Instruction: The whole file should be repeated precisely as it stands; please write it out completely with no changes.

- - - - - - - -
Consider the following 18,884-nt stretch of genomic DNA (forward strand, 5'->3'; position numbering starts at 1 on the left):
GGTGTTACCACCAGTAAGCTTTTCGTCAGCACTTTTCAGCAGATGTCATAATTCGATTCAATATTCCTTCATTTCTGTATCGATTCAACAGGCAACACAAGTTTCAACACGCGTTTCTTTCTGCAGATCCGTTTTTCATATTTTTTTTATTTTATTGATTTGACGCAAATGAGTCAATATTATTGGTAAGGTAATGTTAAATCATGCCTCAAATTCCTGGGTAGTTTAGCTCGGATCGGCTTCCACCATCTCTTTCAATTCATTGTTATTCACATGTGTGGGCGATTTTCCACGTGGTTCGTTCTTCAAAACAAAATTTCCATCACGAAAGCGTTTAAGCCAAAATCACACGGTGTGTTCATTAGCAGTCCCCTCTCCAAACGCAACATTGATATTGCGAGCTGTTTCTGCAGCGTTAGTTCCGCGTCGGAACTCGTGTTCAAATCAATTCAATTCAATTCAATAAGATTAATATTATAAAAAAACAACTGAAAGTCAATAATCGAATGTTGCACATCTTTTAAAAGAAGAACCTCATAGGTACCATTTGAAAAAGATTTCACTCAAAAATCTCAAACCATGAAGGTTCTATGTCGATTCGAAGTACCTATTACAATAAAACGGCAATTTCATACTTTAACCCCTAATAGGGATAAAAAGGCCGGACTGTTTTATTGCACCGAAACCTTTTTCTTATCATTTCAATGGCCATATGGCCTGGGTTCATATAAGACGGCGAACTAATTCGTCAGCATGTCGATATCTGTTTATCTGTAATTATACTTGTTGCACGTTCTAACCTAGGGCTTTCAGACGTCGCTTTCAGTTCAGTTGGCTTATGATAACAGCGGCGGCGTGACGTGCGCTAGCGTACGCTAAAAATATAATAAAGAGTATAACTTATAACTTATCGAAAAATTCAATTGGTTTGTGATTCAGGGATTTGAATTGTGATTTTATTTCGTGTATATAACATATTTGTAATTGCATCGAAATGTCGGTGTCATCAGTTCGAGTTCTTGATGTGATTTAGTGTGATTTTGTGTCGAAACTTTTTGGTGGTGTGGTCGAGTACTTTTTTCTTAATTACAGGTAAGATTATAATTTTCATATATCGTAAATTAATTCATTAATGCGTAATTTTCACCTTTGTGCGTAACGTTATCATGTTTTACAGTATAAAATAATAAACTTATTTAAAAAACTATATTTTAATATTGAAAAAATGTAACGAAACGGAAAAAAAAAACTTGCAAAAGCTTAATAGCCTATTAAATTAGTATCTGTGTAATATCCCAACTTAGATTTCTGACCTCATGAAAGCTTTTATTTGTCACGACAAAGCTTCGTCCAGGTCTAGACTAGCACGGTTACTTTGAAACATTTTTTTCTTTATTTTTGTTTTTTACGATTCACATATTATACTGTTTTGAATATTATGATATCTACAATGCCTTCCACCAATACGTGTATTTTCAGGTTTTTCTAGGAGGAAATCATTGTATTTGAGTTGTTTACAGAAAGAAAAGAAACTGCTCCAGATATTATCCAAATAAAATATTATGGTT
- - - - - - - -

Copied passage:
Consider the following 18,884-nt stretch of genomic DNA (forward strand, 5'->3'; position numbering starts at 1 on the left):
GGTGTTACCACCAGTAAGCTTTTCGTCAGCACTTTTCAGCAGATGTCATAATTCGATTCAATATTCCTTCATTTCTGTATCGATTCAACAGGCAACACAAGTTTCAACACGCGTTTCTTTCTGCAGATCCGTTTTTCATATTTTTTTTATTTTATTGATTTGACGCAAATGAGTCAATATTATTGGTAAGGTAATGTTAAATCATGCCTCAAATTCCTGGGTAGTTTAGCTCGGATCGGCTTCCACCATCTCTTTCAATTCATTGTTATTCACATGTGTGGGCGATTTTCCACGTGGTTCGTTCTTCAAAACAAAATTTCCATCACGAAAGCGTTTAAGCCAAAATCACACGGTGTGTTCATTAGCAGTCCCCTCTCCAAACGCAACATTGATATTGCGAGCTGTTTCTGCAGCGTTAGTTCCGCGTCGGAACTCGTGTTCAAATCAATTCAATTCAATTCAATAAGATTAATATTATAAAAAAACAACTGAAAGTCAATAATCGAATGTTGCACATCTTTTAAAAGAAGAACCTCATAGGTACCATTTGAAAAAGATTTCACTCAAAAATCTCAAACCATGAAGGTTCTATGTCGATTCGAAGTACCTATTACAATAAAACGGCAATTTCATACTTTAACCCCTAATAGGGATAAAAAGGCCGGACTGTTTTATTGCACCGAAACCTTTTTCTTATCATTTCAATGGCCATATGGCCTGGGTTCATATAAGACGGCGAACTAATTCGTCAGCATGTCGATATCTGTTTATCTGTAATTATACTTGTTGCACGTTCTAACCTAGGGCTTTCAGACGTCGCTTTCAGTTCAGTTGGCTTATGATAACAGCGGCGGCGTGACGTGCGCTAGCGTACGCTAAAAATATAATAAAGAGTATAACTTATAACTTATCGAAAAATTCAATTGGTTTGTGATTCAGGGATTTGAATTGTGATTTTATTTCGTGTATATAACATATTTGTAATTGCATCGAAATGTCGGTGTCATCAGTTCGAGTTCTTGATGTGATTTAGTGTGATTTTGTGTCGAAACTTTTTGGTGGTGTGGTCGAGTACTTTTTTCTTAATTACAGGTAAGATTATAATTTTCATATATCGTAAATTAATTCATTAATGCGTAATTTTCACCTTTGTGCGTAACGTTATCATGTTTTACAGTATAAAATAATAAACTTATTTAAAAAACTATATTTTAATATTGAAAAAATGTAACGAAACGGAAAAAAAAAACTTGCAAAAGCTTAATAGCCTATTAAATTAGTATCTGTGTAATATCCCAACTTAGATTTCTGACCTCATGAAAGCTTTTATTTGTCACGACAAAGCTTCGTCCAGGTCTAGACTAGCACGGTTACTTTGAAACATTTTTTTCTTTATTTTTGTTTTTTACGATTCACATATTATACTGTTTTGAATATTATGATATCTACAATGCCTTCCACCAATACGTGTATTTTCAGGTTTTTCTAGGAGGAAATCATTGTATTTGAGTTGTTTACAGAAAGAAAAGAAACTGCTCCAGATATTATCCAAATAAAATATTATGGTT